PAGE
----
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In general it is normal that virtualized system works slower, it need additional steps to accomplish the same task like on non virtualized hardware. However, it all depends on your real hardware and settings, and if you have decent hardware you should not notice decreased performance.
1GB should suffice for Ubuntu, but 3D games or more complicated applications need more. Be sure not to assign more than about 90% of your real free RAM to virtual machine, your real system still needs RAM to operate and if it consume too much it will start to use swap, that will decrase performance of both systems. Check settings of your virtual machine like: hardware virtualization (VT-x/AMD-V), Nested paging, IO APIC, 3D Acceleration. Without these setting you can get performance penalty. Also make sure you installed "Guest Additions" - available on Device menu after starting virtual system.
Also you did not mentioned what hardware, host and guest system you have: 32 or 64bit and which versions.
When you start virtual system you should see in "Devices" menu (it is visible on windowed mode or slided from bottom when you move cursor there), shortcut is HostKey+D. Read the whole manual of installing guest additions.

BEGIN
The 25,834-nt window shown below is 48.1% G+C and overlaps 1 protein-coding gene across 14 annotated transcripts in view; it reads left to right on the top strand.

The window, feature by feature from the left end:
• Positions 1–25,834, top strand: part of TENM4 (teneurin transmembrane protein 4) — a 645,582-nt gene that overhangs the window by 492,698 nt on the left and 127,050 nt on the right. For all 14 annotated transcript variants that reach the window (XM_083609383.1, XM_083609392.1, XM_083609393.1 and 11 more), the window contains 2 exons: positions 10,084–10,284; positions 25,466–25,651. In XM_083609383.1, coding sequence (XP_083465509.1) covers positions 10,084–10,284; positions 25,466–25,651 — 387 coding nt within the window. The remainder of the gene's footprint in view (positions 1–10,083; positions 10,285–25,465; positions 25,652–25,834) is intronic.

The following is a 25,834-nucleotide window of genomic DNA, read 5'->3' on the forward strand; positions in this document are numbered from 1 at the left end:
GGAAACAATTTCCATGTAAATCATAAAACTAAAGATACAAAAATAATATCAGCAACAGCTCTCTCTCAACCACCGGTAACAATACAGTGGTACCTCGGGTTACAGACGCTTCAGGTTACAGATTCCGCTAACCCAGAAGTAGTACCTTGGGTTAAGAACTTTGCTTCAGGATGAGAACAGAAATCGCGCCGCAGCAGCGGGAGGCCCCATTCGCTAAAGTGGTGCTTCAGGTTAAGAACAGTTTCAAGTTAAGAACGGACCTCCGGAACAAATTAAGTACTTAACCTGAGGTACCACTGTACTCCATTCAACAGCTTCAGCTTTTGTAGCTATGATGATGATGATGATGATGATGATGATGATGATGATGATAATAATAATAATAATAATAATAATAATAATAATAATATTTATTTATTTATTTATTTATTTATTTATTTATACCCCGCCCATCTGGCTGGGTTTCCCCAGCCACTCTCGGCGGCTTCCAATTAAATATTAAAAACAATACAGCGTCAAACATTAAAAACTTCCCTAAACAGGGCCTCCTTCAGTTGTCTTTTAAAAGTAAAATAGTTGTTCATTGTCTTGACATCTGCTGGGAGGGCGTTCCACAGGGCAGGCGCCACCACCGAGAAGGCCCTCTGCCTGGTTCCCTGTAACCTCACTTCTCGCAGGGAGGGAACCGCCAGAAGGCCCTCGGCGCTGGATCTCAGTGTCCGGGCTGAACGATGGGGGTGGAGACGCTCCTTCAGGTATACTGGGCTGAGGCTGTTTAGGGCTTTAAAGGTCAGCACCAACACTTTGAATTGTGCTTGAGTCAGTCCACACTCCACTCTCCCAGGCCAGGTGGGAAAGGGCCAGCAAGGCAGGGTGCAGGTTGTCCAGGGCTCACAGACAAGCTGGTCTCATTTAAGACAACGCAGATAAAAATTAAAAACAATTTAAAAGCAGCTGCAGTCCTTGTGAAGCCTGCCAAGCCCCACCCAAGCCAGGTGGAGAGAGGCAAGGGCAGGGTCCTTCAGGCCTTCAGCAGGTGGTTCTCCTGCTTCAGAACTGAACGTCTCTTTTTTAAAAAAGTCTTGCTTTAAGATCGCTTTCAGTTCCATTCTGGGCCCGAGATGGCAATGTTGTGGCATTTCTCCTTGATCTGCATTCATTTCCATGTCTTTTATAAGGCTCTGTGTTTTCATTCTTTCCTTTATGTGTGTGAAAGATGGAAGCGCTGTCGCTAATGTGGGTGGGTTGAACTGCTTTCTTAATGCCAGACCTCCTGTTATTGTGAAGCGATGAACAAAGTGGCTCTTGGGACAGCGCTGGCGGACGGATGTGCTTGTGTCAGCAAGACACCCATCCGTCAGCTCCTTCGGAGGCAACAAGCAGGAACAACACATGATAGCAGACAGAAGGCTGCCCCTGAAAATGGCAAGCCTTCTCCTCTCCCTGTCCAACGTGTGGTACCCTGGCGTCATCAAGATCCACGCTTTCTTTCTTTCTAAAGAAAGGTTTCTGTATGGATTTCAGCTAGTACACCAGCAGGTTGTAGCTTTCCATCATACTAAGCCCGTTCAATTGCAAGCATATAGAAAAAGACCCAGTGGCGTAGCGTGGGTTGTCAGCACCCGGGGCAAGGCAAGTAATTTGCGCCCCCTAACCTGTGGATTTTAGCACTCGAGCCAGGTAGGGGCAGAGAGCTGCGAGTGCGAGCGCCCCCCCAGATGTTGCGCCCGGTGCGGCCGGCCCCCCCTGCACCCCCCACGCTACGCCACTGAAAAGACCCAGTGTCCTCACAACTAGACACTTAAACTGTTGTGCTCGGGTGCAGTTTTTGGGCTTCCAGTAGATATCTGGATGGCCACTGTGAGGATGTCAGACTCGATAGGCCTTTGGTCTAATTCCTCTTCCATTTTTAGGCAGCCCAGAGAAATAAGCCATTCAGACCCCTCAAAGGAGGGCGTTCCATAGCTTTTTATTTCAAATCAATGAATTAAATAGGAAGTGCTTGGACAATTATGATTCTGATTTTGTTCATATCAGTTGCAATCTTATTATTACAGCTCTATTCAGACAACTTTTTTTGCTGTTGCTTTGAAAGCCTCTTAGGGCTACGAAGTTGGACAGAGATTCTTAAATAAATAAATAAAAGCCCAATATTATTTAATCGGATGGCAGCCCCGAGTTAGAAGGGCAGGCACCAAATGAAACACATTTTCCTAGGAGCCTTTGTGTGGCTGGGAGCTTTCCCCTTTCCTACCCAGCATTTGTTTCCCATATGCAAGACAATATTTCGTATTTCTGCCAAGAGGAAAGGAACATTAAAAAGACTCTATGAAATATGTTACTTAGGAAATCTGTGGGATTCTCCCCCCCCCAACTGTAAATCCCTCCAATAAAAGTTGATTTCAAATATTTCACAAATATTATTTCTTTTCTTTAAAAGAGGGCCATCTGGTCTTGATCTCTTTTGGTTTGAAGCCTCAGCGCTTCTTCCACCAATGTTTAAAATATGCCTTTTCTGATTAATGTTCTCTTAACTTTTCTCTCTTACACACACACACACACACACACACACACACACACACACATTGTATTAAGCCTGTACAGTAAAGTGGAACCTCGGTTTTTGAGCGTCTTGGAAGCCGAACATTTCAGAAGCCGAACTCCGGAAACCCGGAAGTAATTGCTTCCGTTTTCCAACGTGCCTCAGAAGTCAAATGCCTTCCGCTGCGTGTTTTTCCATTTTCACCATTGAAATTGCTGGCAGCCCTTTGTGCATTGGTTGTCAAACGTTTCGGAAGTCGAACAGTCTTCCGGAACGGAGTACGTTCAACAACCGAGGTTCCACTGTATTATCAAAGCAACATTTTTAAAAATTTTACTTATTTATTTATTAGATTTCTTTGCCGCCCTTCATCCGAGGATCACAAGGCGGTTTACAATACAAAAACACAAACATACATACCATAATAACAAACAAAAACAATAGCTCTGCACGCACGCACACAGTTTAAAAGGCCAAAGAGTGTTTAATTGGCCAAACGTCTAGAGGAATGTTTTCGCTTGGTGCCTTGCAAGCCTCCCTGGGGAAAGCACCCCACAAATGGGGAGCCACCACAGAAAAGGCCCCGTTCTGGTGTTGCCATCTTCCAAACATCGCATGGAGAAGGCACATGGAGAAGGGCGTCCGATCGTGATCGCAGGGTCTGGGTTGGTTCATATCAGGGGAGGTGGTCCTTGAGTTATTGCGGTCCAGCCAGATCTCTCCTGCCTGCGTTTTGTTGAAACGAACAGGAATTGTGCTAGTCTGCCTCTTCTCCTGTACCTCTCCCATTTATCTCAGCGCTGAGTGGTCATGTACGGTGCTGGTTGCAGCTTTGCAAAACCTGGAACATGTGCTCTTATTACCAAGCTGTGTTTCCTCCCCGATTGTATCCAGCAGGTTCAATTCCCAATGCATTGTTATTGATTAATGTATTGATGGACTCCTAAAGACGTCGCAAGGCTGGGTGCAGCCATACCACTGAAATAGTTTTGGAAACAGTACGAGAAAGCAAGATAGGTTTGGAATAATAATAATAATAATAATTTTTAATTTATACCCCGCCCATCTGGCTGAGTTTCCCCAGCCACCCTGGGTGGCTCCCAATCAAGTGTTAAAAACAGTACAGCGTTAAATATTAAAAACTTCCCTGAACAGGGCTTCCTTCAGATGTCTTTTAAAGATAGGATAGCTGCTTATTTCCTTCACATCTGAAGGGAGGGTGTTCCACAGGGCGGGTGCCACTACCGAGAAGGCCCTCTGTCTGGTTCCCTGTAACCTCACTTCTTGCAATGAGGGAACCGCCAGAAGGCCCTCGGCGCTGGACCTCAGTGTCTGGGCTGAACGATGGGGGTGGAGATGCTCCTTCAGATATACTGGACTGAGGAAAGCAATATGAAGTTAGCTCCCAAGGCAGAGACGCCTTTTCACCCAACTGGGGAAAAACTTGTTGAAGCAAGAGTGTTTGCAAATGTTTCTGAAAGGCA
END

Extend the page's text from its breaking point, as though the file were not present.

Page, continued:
With 2GB RAM it may be difficult to satisfy both systems. Check how many free RAM you have on both systems after starting virtual machine. You can view it by issuing command "free -m".
You have dual core CPU but it is 32 or 64bit and your systems are 32 or 64 bit?
The information about your processor is not sufficient for us to help you. Please post the output of
If you have a 32 bit dual-core CPU (most like a Core Duo or Pentium D) then you most likely do not have hardware support for virtualization. That would be the cause for slow running VMs, but as said above, we need more information.